Iran supplies Russia with two types of drones: The Shahed-136, an inexpensive and single-use Kamikaze drone, and the Mohajer-6, an expensive and advanced drone. The Ukraine Ministry of Defence reported that the Mohajer-6 drone was built for surveillance, reconnaissance, and assault capabilities. It is meant to be a multiple-usage drone. It also contains parts and technology from several foreign countries, including Australia, Germany, and so on, which the Iranians have illegally procured through unofficial channels (Militarnyi, October 21, 2022). According to the Institute for Science and International Security, there is a long precedent for Iran bypassing international mandates meant to prevent the development of Iran’s military.
What has been the impact of Iranian drones on the course of the war? Would the war's course be significantly different if Iran’s drones weren’t part of the equation? According to Prime Minister Zelenskyy of Ukraine, Russia and Ukraine “would now be closer to peace” if Iranian drones weren’t in action (The Guardian, November 10, 2022). As mentioned earlier, the cost of shooting down an Iranian drone is significantly more than deploying one. This necessitates a redirection of funds from the Ukrainian counter-offensive efforts towards defense. Moreover, the damage to Ukraine’s energy infrastructure from these drones is detrimental to the country’s critical systems, such as healthcare, clean water and so on, as well as to the morale of its citizens.
In what represents a deepening of the alliance between Russia and Iran - the two nations have reached an agreement that permits the Russians to manufacture drones of Iranian design on Russian soil with the guidance of Iranian technology experts (Washington Post, November 19, 2022). This could result in a sharp increase in Russia’s inventory of cheap kamikaze drones of Iranian design while simultaneously allowing Iran to remain under the radar. Iran has officially maintained neutrality in the conflict and denies supplying drones to Russia. By providing these drones, it runs the risk of further alienation from the West, from which it already faces an extensive range of sanctions. Hope for a new and robust Iran-US nuclear deal is dwindling, given Iran’s drone exports to Russia. International dual-use technology regimes, in particular, must take note of this development in recent times.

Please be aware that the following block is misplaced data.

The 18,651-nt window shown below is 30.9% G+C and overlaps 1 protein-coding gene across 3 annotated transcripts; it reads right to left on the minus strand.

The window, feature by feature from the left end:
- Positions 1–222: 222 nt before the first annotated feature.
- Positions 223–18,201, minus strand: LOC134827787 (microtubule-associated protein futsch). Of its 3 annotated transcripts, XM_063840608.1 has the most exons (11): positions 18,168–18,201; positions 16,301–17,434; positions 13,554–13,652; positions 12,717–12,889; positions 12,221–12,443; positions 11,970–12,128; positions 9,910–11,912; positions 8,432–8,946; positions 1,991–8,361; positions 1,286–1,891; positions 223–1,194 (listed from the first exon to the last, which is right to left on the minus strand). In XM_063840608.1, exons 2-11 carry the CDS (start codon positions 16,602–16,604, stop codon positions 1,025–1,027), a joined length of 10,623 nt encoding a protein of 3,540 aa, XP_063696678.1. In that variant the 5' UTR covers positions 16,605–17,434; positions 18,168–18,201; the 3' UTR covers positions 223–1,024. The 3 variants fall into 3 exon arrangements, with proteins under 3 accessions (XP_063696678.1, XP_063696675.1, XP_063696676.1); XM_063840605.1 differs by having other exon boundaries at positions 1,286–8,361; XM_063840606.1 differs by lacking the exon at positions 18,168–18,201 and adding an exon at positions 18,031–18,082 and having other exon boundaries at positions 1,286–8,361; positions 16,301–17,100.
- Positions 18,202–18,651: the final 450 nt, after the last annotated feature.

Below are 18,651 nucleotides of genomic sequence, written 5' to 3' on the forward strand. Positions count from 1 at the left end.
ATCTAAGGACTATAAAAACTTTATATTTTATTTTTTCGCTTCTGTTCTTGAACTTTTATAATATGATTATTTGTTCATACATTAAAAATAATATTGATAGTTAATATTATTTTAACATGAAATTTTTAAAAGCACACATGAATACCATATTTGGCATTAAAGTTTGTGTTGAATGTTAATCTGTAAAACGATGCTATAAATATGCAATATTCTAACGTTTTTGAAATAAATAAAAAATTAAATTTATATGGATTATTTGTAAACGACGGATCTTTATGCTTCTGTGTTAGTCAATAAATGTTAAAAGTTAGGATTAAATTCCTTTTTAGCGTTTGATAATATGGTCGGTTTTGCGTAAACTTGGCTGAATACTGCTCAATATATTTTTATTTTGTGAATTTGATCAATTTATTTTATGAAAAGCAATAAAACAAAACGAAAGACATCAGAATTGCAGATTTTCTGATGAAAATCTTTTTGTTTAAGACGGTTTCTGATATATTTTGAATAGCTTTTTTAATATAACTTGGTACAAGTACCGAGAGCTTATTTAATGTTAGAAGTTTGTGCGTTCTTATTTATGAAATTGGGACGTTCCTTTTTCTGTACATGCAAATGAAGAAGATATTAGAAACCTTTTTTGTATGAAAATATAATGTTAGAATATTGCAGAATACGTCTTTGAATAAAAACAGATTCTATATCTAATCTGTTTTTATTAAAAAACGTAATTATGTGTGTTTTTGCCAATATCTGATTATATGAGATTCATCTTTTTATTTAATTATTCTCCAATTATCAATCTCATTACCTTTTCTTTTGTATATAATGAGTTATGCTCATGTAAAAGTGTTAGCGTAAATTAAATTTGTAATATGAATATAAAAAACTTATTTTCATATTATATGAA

Why is Iran supplying drones to Russia? The war in Ukraine also serves as a valuable opportunity for Iran to test its drone technology in an active war setting. The long-term implications of the war could see Iran as a leading manufacturer of drone technology, which it could use in various proxy wars, such as in Lebanon or Yemen, to increase its sphere of influence in the Middle East. Iran is also expected to use the income from the sale of drones (they have never found a buyer as big as Russia before) to develop more advanced weaponry and become a competitor to local arms exporters such as Turkey or Israel.
Moreover, it could also represent the development of a new anti-US axis between nations who have been ostracized by the West, such as Russia, Iran and possibly China in the future. According to Hussein Ibish of the Arab Gulf States Institute in Washington, “Iran regards its alliance with Russia as a key strategic advantage in their international relations” (CNBC,November 11, 2022). An increasingly isolated Iran needs to ensure that Russia does not lose the war to prevent the weakening of one of its only allies.
Is drone warfare hyped?